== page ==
Kassi Ashton Talks “Pretty Shiny Things” & Future Goals: Interview

Kassi Ashton possesses one of the most exciting emerging voices in country music, and she has a lot to say. The 25-year-old introduced herself to fans with last year’s “California, Missouri.” An earnest anthem about staying true to herself in a small town, it positioned her as One To Watch. And her follow-up singles have all lived up to expectations. They’ve also showcased her creative range. “Taxidermy” sees her cooing promises of sweet revenge to a lover who did her wrong over twangy beats. “Violins” plays with a similar theme but boasts a more pop-leaning production as does a collaboration with Keith Urban on “Drop Top.” But it’s her latest single – “Pretty Shiny Things” – that seals the deal.

The confessional ballad addresses unrealistic expectations placed on girls to hide behind a perfect exterior. And it does so in a way that empowers. “Pretty shiny things, I swear that there’s more to us,” the hitmaker sings in response to years of ingrained lessons. “Take your makeup off girl. Hold your head high. Let your guard down, don’t be scared to cry. Ain’t nothin’ pretty bout a perfect life.” It’s the sort of song that speaks to the masses and draws comparison to a slew of timeless self-love anthems such as Christina Aguilera’s “Beautiful.” Paired with an equally striking video, and it is yet more proof that Kassi deserves our undivided attention.

Recently I had the opportunity to hop on the phone with the rising star to chat about “Pretty Shiny Things.” Kassi opened up about the years-long process of getting the track ready for release. Not only that, but she shared some insight into shooting the music video (her first ever) and the dress she created for it. We also talked about her creative goals, hopes for the future and so much more. Press play on “Pretty Shiny Things” and dive into our exclusive interview below.

I wanted to start by talking about “Pretty Shiny Things.” You mentioned that the song came to you about three years ago. How did it feel to finally be able to release it?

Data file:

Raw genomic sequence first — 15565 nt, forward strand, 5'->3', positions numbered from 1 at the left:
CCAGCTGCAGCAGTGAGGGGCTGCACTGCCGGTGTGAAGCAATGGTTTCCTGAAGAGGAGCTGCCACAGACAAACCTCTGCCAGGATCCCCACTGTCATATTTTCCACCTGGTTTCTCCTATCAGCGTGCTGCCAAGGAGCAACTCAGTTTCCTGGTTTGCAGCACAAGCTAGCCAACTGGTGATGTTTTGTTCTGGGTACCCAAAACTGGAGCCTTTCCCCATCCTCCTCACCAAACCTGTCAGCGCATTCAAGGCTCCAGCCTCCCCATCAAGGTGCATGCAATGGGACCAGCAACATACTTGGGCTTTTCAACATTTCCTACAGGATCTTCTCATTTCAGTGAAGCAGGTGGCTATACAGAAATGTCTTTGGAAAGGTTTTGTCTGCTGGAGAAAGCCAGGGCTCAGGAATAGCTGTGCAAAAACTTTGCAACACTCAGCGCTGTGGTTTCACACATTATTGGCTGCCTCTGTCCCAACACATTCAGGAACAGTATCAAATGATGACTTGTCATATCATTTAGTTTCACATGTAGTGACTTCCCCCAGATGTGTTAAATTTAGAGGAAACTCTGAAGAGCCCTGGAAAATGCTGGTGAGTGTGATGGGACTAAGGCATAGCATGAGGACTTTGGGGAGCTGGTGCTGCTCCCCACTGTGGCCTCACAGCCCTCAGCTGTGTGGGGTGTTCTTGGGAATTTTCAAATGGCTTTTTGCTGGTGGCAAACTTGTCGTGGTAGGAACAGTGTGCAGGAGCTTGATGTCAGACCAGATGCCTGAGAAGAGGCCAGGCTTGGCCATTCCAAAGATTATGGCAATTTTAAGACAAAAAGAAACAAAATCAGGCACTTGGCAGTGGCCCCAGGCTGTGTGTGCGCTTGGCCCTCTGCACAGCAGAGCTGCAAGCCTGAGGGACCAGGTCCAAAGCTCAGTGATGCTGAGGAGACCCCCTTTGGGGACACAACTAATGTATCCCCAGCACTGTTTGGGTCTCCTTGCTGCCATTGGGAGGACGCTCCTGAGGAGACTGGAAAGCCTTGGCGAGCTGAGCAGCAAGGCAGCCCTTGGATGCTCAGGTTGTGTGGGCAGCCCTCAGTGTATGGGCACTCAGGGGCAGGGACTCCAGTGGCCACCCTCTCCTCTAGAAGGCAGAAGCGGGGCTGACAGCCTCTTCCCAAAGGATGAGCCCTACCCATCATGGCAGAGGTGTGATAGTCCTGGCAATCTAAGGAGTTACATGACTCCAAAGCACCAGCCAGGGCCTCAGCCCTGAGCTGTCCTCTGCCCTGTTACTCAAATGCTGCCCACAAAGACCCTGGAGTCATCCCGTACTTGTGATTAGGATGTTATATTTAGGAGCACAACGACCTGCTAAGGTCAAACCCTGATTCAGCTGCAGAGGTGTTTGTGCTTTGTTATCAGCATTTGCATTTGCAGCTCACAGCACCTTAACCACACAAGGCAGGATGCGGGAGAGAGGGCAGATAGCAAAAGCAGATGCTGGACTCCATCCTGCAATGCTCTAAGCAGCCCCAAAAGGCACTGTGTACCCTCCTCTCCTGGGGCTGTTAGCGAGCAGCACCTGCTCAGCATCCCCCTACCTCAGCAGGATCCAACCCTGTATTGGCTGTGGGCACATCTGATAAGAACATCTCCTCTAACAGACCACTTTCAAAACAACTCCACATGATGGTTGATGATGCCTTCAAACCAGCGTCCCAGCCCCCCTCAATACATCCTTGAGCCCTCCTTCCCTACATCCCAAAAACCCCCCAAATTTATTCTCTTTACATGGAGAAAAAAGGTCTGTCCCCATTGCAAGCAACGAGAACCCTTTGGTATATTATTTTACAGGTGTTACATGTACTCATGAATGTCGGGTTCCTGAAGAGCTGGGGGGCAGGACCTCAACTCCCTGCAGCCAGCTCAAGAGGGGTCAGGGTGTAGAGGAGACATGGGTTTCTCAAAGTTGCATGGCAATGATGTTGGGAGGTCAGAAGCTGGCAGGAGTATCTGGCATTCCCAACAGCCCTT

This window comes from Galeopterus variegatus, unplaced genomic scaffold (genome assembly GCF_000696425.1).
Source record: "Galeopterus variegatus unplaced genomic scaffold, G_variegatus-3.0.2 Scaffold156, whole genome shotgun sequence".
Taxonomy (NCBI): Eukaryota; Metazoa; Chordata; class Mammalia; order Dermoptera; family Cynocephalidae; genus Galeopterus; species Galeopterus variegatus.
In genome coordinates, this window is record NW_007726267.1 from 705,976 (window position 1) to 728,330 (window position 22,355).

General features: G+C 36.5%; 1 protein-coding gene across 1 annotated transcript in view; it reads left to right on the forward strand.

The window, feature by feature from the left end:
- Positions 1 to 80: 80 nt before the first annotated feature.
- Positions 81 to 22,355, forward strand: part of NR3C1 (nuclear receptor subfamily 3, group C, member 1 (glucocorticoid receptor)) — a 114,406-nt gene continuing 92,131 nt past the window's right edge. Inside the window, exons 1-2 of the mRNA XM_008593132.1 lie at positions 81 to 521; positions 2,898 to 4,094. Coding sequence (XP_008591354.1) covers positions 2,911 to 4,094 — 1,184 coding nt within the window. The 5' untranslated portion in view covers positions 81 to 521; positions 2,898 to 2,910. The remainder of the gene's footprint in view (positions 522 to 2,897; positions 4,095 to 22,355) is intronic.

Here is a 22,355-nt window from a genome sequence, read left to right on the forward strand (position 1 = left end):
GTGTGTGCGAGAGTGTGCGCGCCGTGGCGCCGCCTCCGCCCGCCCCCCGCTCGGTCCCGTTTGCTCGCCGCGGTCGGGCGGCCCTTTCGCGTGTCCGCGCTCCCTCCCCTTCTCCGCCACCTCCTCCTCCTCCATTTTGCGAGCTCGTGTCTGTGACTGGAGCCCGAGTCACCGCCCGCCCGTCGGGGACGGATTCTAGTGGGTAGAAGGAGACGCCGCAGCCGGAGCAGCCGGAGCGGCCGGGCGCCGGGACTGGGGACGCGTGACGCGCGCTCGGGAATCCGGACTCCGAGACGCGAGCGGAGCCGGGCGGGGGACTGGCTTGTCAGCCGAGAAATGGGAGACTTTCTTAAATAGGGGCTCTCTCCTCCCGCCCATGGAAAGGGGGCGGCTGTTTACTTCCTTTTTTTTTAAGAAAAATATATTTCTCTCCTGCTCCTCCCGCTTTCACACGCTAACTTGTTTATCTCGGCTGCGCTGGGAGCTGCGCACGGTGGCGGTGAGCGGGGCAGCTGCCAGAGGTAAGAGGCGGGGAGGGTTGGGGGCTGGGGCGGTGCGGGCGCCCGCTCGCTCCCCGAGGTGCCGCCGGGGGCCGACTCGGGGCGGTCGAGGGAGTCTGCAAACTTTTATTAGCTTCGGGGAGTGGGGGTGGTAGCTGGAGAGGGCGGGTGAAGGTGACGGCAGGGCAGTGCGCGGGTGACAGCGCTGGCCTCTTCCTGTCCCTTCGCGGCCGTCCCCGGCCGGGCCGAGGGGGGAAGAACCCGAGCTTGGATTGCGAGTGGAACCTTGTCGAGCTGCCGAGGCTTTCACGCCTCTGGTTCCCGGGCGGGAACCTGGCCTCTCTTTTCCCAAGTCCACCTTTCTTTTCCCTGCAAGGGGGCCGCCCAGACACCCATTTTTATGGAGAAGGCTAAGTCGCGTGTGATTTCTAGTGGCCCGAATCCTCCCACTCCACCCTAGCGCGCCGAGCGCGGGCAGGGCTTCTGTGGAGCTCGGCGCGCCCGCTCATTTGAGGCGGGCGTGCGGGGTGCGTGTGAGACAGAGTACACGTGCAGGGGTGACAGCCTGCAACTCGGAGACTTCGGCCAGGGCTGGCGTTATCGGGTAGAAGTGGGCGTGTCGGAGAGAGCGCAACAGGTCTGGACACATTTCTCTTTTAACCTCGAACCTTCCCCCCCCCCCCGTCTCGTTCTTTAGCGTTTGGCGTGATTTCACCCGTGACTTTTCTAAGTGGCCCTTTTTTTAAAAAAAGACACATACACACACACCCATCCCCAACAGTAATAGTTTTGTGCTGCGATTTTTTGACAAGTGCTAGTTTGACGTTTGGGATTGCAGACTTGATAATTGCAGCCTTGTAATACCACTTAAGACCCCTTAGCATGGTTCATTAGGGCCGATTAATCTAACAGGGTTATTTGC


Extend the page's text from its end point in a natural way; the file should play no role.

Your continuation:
It felt really good. Obviously it’s very challenging to be patient and wait and pick the right time and know that it’s the right time. To be confident in waiting that long. And it was a release. But I also was just so excited. I didn’t really think. It wasn’t a selfish thing. I thought of other people and how I couldn’t wait for people to maybe have something that they needed or something that they could connect to. Something that made them feel like they weren’t the only ones going through something difficult. That’s what I was most, I just couldn’t wait to give it as a gift to my fans.

The song really resonates with me because it’s a lesson that we’re trying to teach my three-year-old niece right now. Have you had any people reach out and talk about how the song resonated with them since it’s been available?

Oh, absolutely. A ton. And not just girls. Honestly, girls and guys both have reached out and been like “I’ve felt this way and I’m struggling with it.” Like “I’m currently struggling with it or I’ve struggled with it in the past and it really shaped me. And there are some parts about the way it shaped me that I don’t like. And this song is helping me to realize that I can fix that, and I can be exactly what I want to be, not what someone else wants me to be.”

Or people saying “I didn’t have a way to put it into words, and everyone around me is telling me that I need to be this. And you’re telling me to be myself. Thank you so much for that.” It’s like all those people were my younger self telling me while still being themselves telling me. It just felt warm.

Can you talk about what it was like working on the song in the studio?

We did the studio version probably two years ago. And it was like my first time ever being in the studio basically. We went in and cut I think three or four songs, and it was my first time doing that full run-though with actual live musicians, not just doing work in a writer room. And it was emotional for me. Emotionally going in the booth and having to put yourself back in exactly how you felt writing it – back in that space of just being honest with it.

I was lucky enough to have musicians around me and my producer Luke Laird totally support me in whatever emotion I just threw out in the booth. They weren’t awkward. If i started crying or didn’t want to talk for a while they were so supportive of that and just really understood. I think that really made that day – the people around me kind of opening up and making me feel like I wasn’t some strange girl crying in the vocal booth.

You recorded it two years ago. Why did now feel like the right time to release it?

The whole plan this year and partly last year was to start revealing layers of myself to my fans. Step by step by step. So they felt like they were getting to know me as you would a normal friend. You know, you wouldn’t just get their deepest secret right away. You would meet kind of the outside layer then start to dive in. I wanted that to feel organic with my fans.